Everett Silvertips equipment manager James Stucky (rear) and his son, C.J. Stucky work on the nameplate for a new member of the team on Jan. 7 at Angel of the Winds Arena in Everett. C.J. Stucky plays for the Jr. Silvertips 18U team. (Olivia Vanni / The Herald).

Everett Silvertips equipment manager James Stucky (rear) and his son, C.J. Stucky work on the nameplate for a new member of the team on Jan. 7 at Angel of the Winds Arena in Everett. C.J. Stucky plays for the Jr. Silvertips 18U team. (Olivia Vanni / The Herald).

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A Silvertips family affair

C.J. Stucky grew up around the Tips, since his dad is the equipment manager. Now he’s on the ice himself.

For Christian “C.J.” Stucky, many of the weekends from September through March are spent traveling to various locations around Washington, British Columbia and the midwest as a member of the Everett Jr. Silvertips 18-under hockey team.

During the weekends when he’s not on the road, he still finds himself holed up at Angel of the Winds Arena, helping his dad keep the WHL’s Silvertips well-equipped and looking sharp, just as he has the majority of his life.

Indeed, as the son of longtime Everett Silvertips equipment manager James Stucky, C.J. Stucky is the living definition of what it means to grow up Silvertip.

C.J. Stucky, a 17-year-old junior at Everett High School who takes Running Start classes at Everett Community College, is a center on the Jr. Silvertips 18U team. This season he has three goals and four assists in 16 North American Prospect Hockey League games.

“I’m pretty happy with my season,” C.J. Stucky said. “I like my play in the defensive zone, I take pride in that and I’m happy with how that’s been this year. Offensively I could be better, but I’m happy with that, too.”

And it seems inevitable that someone who’s spent his entire life around the Silvertips organization would one day be playing for the Jr. Silvertips at their highest level.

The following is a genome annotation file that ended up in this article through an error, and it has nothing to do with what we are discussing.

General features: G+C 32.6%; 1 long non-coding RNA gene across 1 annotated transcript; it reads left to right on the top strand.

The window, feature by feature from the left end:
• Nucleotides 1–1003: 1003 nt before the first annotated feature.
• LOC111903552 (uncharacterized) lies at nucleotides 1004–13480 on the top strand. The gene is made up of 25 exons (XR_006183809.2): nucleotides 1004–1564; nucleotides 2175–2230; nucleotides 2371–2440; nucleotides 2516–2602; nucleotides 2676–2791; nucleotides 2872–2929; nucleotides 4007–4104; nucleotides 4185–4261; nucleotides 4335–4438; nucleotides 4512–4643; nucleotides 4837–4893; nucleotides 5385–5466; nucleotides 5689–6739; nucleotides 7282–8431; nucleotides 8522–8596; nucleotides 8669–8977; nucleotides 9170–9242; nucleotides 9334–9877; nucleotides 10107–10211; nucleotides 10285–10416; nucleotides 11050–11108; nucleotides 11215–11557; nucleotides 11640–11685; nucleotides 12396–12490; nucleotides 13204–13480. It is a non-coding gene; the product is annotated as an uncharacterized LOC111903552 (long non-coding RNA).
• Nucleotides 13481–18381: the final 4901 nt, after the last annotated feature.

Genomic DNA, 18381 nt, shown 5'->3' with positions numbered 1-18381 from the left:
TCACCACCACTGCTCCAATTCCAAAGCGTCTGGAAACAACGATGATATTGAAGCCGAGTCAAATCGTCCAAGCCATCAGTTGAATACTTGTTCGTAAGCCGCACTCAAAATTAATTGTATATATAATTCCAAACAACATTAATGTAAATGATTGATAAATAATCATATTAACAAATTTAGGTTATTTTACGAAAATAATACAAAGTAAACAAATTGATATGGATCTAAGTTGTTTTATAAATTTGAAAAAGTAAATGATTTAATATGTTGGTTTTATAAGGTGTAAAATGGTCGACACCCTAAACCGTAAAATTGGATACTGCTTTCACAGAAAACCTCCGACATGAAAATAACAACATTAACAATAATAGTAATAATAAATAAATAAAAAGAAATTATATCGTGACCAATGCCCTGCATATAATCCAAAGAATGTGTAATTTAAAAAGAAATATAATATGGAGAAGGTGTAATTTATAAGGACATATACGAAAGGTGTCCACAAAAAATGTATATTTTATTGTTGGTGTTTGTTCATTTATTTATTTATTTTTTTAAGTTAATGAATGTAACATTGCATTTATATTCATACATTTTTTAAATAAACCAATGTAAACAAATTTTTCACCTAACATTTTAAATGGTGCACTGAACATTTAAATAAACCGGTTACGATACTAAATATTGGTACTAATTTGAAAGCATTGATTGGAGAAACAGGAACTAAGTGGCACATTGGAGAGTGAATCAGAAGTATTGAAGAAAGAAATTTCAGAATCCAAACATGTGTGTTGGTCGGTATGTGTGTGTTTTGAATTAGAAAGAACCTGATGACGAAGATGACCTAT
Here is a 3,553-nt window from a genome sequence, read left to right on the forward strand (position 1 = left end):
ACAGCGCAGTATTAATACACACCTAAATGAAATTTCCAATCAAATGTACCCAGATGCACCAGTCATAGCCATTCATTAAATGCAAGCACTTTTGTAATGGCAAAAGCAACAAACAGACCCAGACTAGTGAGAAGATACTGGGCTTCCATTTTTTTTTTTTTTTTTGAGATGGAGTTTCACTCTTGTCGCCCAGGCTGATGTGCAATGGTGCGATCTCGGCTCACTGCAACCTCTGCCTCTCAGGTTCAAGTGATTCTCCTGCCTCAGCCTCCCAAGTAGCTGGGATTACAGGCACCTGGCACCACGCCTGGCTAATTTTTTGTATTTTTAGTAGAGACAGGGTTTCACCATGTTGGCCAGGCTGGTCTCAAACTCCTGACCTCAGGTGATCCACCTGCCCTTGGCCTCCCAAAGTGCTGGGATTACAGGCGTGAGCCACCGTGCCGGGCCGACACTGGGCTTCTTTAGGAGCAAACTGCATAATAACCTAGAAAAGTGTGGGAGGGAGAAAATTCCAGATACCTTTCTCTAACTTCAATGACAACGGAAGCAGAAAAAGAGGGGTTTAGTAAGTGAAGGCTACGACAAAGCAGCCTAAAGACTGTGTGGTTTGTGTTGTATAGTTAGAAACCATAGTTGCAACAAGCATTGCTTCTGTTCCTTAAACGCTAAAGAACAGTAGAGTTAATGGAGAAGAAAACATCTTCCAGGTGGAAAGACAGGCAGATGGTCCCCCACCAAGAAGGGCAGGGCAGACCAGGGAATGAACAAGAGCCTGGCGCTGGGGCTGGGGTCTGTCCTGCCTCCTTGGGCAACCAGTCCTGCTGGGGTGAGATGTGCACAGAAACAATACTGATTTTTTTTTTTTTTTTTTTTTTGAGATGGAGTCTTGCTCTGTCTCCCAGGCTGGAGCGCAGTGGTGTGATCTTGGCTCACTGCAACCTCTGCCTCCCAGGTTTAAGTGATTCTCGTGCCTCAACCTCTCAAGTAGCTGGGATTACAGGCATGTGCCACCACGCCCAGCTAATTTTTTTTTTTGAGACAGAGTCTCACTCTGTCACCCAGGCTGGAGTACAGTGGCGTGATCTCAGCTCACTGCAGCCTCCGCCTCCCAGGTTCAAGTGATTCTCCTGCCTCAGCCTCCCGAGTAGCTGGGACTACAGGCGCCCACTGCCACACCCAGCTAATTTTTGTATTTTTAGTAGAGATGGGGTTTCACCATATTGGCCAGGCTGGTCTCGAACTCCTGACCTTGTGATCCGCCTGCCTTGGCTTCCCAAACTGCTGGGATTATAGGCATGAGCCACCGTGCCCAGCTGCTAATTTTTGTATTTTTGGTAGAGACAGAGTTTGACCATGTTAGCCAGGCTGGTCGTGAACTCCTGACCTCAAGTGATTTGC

C.J. Stucky was six months old when James Stucky was hired to be the Silvertips’ equipment manager prior to the team’s inaugural season in 2003. Therefore, much of his life has played out at the rink, where he’s been a constant presence.

“Oh my gosh, when he was young it was kind of like Saturday mornings were our thing,” James Stucky recalled. “He’d come with me to the rink, and once he got to about 4 or 5 he’d have a cut-down hockey stick and a little street hockey puck and be doing something related to playing hockey.”

Being around the rink that much meant C.J. Stucky had plenty of interaction with the Silvertips’ players, whether it was fooling around outside the locker room or even jumping onto the ice in full gear after practices ended.

“I remember Kyle Beach, when C.J. was 5 or 6, would just pass pucks with after practice, seemingly for hours,” James Stucky said.

Indeed, rough housing with C.J. Stucky eventually came back to haunt Beach.

“At the first Tips alumni golf tournament I gave Kyle Beach a black eye from punching him,” admitted C.J. Stucky, who still stays in touch with past Silvertips players like Orrin Centazzo, Riley Sutter and Noah Juulsen. “When he was with the team we’d always have fun and joke around, and I guess we pushed things a little too far.

“But he can take it,” C.J. Stucky quipped about the former Silvertips tough guy.